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Farmers benefit from planting rubber and nut trees in agroforestry systems

Decreasing risks while increasing income
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A man taps rubber from a tree on a rubber tree plantation in Indonesia. The bark is cut at an angle to channel the sap into a container. CIFOR/Ryan Woo

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By using an “agent-based” computer model to examine the relationships between agroforestry, livelihoods and the environment in Indonesia, researchers learned that growing rubber and “illipe” nut trees together boosts farmers’ incomes and provides ecosystem services, including biodiversity.

The researchers, from Germany’s Institute for Environmental Economics and World Trade at Leibniz University of Hannover and the Center for International Forestry Research (CIFOR), found that farmers in West Kalimantan province, who had these kinds of agroforestry systems had diversified their income portfolios, decreasing risk while at the same time increasing their incomes.

“Our model also predicted environmental benefits such as enhanced biodiversity and higher carbon sequestration,” reported Beatrice Nöldeke of Leibniz University, the lead author of the research study that was published in the journal Land, “The benefits of agroforestry for livelihoods and nature gained particular importance in the climate-change scenario.”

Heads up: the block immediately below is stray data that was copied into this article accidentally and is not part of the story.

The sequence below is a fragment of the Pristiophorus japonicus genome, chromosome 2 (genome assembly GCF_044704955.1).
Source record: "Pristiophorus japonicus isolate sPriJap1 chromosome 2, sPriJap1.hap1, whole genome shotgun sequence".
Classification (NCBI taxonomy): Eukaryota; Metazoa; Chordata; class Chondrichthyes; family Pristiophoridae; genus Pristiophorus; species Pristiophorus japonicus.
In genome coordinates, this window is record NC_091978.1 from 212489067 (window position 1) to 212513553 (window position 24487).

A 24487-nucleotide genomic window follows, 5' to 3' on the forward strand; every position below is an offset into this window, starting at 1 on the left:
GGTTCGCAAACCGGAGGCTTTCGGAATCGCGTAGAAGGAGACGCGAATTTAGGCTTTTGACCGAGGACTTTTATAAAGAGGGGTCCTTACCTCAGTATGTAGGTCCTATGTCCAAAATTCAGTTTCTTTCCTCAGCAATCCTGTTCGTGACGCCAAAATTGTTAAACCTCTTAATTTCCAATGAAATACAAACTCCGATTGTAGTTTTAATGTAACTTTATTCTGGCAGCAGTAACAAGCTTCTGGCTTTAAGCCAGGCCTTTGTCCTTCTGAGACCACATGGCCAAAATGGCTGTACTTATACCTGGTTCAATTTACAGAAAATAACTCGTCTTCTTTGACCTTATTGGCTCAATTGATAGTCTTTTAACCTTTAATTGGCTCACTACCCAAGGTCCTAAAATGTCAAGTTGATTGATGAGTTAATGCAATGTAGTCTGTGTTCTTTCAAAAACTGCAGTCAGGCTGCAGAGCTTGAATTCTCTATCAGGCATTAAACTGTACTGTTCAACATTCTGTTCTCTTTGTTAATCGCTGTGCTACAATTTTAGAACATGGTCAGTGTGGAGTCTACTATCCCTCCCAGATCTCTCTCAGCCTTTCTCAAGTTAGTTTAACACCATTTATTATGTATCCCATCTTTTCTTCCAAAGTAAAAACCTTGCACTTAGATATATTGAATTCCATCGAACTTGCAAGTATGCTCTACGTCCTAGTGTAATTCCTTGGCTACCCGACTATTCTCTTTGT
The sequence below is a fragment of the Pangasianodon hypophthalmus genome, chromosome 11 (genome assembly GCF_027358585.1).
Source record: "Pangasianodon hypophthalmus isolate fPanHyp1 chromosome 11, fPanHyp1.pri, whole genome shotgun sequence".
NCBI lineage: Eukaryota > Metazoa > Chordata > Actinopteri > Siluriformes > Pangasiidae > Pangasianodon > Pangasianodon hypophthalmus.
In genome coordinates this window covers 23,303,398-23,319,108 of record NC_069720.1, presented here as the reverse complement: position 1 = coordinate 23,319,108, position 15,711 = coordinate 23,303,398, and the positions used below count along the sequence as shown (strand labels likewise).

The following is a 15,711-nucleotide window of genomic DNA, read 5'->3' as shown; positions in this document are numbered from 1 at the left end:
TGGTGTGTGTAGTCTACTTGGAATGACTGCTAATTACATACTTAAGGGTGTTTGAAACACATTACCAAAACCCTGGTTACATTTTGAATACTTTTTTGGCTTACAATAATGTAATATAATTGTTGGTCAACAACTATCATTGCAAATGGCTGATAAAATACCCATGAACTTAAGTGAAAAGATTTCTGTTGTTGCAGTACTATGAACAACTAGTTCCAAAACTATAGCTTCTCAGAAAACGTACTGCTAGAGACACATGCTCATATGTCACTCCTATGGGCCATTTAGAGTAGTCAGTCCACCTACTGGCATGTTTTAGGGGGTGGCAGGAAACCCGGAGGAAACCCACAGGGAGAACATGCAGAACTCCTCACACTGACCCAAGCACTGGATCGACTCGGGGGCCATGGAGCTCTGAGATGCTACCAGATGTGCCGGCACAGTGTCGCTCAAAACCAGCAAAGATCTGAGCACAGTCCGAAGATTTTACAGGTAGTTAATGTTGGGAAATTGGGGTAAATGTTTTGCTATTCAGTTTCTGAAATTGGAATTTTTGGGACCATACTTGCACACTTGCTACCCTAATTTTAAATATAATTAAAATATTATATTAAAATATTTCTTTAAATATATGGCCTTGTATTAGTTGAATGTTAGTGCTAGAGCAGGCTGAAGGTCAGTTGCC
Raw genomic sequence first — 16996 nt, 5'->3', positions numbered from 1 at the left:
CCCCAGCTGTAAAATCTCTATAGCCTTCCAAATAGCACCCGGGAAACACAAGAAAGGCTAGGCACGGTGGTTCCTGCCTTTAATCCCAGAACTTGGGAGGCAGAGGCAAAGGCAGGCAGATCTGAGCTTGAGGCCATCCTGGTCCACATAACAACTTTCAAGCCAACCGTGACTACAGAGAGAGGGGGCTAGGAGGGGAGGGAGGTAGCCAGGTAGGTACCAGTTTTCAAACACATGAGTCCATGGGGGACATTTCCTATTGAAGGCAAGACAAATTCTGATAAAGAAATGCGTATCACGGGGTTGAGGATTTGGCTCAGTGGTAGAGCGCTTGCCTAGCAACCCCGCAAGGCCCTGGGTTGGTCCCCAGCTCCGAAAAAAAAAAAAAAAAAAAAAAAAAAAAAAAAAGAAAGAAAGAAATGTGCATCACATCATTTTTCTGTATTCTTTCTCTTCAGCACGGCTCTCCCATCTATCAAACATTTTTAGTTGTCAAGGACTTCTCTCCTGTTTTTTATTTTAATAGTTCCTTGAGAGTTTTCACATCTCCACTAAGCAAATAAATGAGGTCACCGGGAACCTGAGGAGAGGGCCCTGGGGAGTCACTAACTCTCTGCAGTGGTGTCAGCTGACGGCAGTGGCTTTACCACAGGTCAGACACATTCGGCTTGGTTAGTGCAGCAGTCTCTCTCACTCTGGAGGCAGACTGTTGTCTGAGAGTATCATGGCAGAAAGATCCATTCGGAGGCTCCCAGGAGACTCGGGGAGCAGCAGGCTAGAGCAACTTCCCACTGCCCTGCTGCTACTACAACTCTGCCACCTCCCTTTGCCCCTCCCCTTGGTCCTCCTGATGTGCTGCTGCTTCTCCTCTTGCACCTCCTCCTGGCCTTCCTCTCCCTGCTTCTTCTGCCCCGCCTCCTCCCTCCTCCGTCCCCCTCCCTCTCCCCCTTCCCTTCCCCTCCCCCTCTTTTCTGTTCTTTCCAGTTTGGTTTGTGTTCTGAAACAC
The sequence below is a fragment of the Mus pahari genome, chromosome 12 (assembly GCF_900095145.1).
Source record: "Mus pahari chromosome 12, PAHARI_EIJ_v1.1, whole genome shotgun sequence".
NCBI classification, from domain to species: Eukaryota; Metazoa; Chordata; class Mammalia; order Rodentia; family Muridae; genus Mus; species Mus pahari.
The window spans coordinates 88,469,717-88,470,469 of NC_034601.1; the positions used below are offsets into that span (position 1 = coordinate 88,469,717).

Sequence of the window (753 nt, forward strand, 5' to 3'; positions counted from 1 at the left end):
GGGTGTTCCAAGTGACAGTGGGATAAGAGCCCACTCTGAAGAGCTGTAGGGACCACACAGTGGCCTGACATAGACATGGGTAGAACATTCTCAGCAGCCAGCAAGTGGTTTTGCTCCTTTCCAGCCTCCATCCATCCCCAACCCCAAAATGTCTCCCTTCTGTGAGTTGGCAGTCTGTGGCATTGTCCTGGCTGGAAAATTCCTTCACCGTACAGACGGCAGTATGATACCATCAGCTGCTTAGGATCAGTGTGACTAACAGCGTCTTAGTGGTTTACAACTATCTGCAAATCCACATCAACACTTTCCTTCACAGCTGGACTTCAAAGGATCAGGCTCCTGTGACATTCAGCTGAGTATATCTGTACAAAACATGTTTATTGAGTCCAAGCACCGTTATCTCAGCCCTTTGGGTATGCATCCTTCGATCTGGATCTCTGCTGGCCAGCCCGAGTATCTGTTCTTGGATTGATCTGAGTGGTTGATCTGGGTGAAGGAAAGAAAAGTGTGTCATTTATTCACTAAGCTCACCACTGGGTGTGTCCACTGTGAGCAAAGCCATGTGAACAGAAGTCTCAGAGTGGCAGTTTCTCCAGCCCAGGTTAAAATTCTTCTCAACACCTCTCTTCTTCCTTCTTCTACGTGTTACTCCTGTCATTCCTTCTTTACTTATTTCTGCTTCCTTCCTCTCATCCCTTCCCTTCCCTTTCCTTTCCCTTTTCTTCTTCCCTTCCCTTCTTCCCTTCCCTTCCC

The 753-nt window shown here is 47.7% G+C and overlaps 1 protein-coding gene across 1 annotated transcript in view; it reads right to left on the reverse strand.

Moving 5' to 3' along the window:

The agroforestry system the group looked at was an ‘illipe’ (Shorea stenoptera Burk) and rubber (Hevea brasiliensis (Willd. ex A. Juss.) Müll. Arg.) mix. These are both locally important tree species.

Illipe, which is famous for its oily nuts, is listed by the International Union for Conservation of Nature as an endangered species threatened by habitat loss.

 

This work was part of the Harnessing the Potential of Trees on Farms for Meeting National and Global Biodiversity Targets project implemented by World Agroforestry (ICRAF). The project is part of the International Climate Initiative of the German Federal Ministry for the Environment, Nature Conservation and Nuclear Safety on the basis of a decision adopted by the German Bundestag.

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This research forms part of the CGIAR Research Program on Forests, Trees and Agroforestry, which is supported by CGIAR Fund Donors.
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